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In this issue we will discuss the measures that medical organizations should be taking to prevent document exposure.
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For patients, confidentiality isn’t a privilege or a nice-to-have—it’s a right. With medical records containing everything from medical history to financial reports to personal contact information, ensuring that documents are stored and disposed of securely is of the utmost importance, both ethically and legally. In Canada, information collected by healthcare organizations on individuals is protected by PIPEDA – the Personal Information Protection and Electronic Documents Act.
However, recent media reports have shown that patient record security needs to be improved. In June, about a dozen medical records were found left behind on the grounds of Victoria Hospital in London, Ontario. While these were eventually recovered, it is unknown how long they were left exposed, meaning that personal information remains at risk. A similar situation also occurred with 1,000 medical records in Regina, Saskatchewan.
These instances are becoming more and more common, leading to widespread feelings of concern. According to the Healthcare Information and Management Systems Society, breaches are three times more likely to happen in a larger organization than in a small office—a fact that threatens not only confidentiality, but also the integrity of the medical community.
There are many causes of a potential confidentiality breach. Among them are:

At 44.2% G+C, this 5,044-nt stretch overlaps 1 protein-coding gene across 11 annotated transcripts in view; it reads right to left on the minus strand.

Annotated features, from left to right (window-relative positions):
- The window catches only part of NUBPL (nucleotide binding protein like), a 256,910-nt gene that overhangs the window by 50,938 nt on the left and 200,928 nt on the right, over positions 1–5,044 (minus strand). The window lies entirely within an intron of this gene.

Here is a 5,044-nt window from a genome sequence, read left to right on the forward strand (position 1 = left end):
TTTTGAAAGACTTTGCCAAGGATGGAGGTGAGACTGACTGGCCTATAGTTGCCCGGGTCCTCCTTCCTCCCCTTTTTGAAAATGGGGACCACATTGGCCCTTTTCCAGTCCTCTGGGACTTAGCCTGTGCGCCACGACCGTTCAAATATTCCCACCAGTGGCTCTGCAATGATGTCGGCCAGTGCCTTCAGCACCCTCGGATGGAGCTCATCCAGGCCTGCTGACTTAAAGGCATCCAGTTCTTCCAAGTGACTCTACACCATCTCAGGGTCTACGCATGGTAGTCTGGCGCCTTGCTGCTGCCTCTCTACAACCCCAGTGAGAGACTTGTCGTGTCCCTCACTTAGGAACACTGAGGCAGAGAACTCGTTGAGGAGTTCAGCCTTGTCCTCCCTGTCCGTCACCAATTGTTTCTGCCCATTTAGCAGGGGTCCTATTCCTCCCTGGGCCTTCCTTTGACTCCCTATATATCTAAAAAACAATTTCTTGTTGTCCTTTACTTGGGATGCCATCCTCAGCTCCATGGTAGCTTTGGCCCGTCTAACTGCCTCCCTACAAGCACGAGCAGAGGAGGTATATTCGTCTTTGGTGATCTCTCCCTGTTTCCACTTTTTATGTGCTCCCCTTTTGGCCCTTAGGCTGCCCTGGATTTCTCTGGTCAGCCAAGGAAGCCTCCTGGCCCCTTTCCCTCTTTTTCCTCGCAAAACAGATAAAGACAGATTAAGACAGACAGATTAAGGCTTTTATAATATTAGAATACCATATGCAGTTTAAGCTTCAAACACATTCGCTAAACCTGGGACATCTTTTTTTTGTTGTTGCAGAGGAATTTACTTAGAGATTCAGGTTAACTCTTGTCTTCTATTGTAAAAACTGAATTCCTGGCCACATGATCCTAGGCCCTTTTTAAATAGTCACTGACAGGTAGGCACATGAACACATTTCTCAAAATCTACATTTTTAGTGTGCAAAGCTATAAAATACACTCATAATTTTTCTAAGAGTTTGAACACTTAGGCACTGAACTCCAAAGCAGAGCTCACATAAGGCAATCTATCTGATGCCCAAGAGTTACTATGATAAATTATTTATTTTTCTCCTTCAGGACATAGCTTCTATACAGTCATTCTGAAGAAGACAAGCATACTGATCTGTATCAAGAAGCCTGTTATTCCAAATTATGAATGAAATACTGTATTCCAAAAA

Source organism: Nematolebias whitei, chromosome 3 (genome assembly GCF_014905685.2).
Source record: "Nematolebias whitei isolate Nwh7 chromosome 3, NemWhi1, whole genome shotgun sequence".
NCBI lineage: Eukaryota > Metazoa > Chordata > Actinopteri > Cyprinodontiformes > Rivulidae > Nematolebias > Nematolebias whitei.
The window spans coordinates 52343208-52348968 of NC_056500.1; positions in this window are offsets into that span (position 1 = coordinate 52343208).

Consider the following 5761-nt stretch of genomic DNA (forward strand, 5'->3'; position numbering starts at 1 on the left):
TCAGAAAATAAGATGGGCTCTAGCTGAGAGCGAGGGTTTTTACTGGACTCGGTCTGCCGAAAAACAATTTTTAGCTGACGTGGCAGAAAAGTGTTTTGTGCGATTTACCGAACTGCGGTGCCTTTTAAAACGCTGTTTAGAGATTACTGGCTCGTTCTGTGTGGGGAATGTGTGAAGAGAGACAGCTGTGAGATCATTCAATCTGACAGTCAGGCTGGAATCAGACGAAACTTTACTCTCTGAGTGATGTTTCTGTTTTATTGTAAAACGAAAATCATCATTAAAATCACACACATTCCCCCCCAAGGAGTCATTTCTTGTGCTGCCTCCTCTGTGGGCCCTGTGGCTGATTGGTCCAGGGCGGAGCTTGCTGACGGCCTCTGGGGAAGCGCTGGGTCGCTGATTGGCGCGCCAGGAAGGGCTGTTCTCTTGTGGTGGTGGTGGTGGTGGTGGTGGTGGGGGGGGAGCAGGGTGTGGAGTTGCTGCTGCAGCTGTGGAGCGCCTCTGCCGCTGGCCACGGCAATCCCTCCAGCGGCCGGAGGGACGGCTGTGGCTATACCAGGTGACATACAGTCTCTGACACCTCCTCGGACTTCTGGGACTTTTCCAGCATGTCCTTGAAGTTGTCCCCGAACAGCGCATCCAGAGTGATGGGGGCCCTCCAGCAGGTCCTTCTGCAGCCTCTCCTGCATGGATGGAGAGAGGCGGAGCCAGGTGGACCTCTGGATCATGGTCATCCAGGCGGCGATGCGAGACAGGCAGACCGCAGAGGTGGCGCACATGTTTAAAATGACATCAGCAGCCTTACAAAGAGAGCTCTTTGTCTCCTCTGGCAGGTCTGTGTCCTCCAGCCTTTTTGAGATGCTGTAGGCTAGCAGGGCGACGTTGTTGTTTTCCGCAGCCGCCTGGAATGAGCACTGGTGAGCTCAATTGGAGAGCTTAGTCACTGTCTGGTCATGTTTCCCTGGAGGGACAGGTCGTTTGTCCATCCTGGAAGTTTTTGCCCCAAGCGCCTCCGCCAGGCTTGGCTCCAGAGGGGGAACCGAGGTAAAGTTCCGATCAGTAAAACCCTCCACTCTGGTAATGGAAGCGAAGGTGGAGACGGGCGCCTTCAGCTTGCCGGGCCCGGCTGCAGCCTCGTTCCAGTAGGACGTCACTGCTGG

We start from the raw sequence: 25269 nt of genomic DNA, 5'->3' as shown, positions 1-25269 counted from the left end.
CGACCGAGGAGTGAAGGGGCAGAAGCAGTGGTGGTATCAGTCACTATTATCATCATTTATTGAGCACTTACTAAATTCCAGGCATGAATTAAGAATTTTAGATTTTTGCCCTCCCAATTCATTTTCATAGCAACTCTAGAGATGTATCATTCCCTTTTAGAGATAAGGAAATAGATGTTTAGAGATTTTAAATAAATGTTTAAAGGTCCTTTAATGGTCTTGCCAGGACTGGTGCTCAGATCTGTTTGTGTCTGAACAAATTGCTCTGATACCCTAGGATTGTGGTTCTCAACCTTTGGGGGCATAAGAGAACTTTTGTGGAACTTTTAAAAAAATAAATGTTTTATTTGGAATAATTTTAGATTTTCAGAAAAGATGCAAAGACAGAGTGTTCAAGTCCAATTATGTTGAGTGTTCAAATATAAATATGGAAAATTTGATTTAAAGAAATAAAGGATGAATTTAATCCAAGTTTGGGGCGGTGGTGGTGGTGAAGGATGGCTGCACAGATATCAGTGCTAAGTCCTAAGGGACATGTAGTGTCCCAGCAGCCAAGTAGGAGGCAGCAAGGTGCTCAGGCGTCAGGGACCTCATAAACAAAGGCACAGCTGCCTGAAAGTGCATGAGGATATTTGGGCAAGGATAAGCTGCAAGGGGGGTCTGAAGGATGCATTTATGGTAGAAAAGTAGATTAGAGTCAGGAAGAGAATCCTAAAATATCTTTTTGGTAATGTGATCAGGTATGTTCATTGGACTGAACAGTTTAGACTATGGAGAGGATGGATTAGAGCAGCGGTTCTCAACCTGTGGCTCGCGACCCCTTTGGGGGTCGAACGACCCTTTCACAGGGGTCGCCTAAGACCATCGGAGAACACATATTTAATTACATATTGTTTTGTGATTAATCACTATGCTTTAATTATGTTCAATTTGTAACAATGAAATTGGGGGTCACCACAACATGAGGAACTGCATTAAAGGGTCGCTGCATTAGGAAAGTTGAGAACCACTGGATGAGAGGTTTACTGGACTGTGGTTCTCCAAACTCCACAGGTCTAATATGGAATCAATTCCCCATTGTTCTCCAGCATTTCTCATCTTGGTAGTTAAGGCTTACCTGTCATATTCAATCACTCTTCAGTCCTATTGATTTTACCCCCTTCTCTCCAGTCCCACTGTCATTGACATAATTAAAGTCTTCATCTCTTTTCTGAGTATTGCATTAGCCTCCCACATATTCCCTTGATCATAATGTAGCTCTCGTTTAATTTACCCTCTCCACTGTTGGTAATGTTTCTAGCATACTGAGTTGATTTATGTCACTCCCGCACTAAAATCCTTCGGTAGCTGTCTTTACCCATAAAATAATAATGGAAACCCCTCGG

In the recent Shred-it Information Security Tracker, responses from individuals working in the medical sector showed that:
The main way to prevent breaches from happening is to make document security a priority. While budgetary constraints or lack of knowledge may be a contributing factor to these lapses, the repercussions that result from a data breach are too damaging to ignore. Other options to consider include:
When it comes to disposing of documents, enacting a “shred all” policy can help ensure that unneeded papers are properly destroyed. Furthermore, Ontario’s Privacy Commissioner has stated that provincial institutions are required to either properly archive or destroy personal documents, and that disposal must be done through a cross-cut shredding method.
Using the cross-cut method of shredding, Shred-it’s procedures make it nearly impossible to piece together the information once it has been shredded. Furthermore, Shred-it also destroys hard drives, meaning that medical records that are stored electronically can also be erased safely and efficiently. Customers also have the option of watching the process from inside the truck, making sure it’s secure.
To conduct your own security self-assessment, Shred-it has developed a survey to help businesses better understand security gaps at the following link:
To learn more about Shred-it services or to book your FREE security risk assessment, visit, http://www.shredit.com
You can also visit Shred-it on Facebook or follow us on Twitter at @Shredit.
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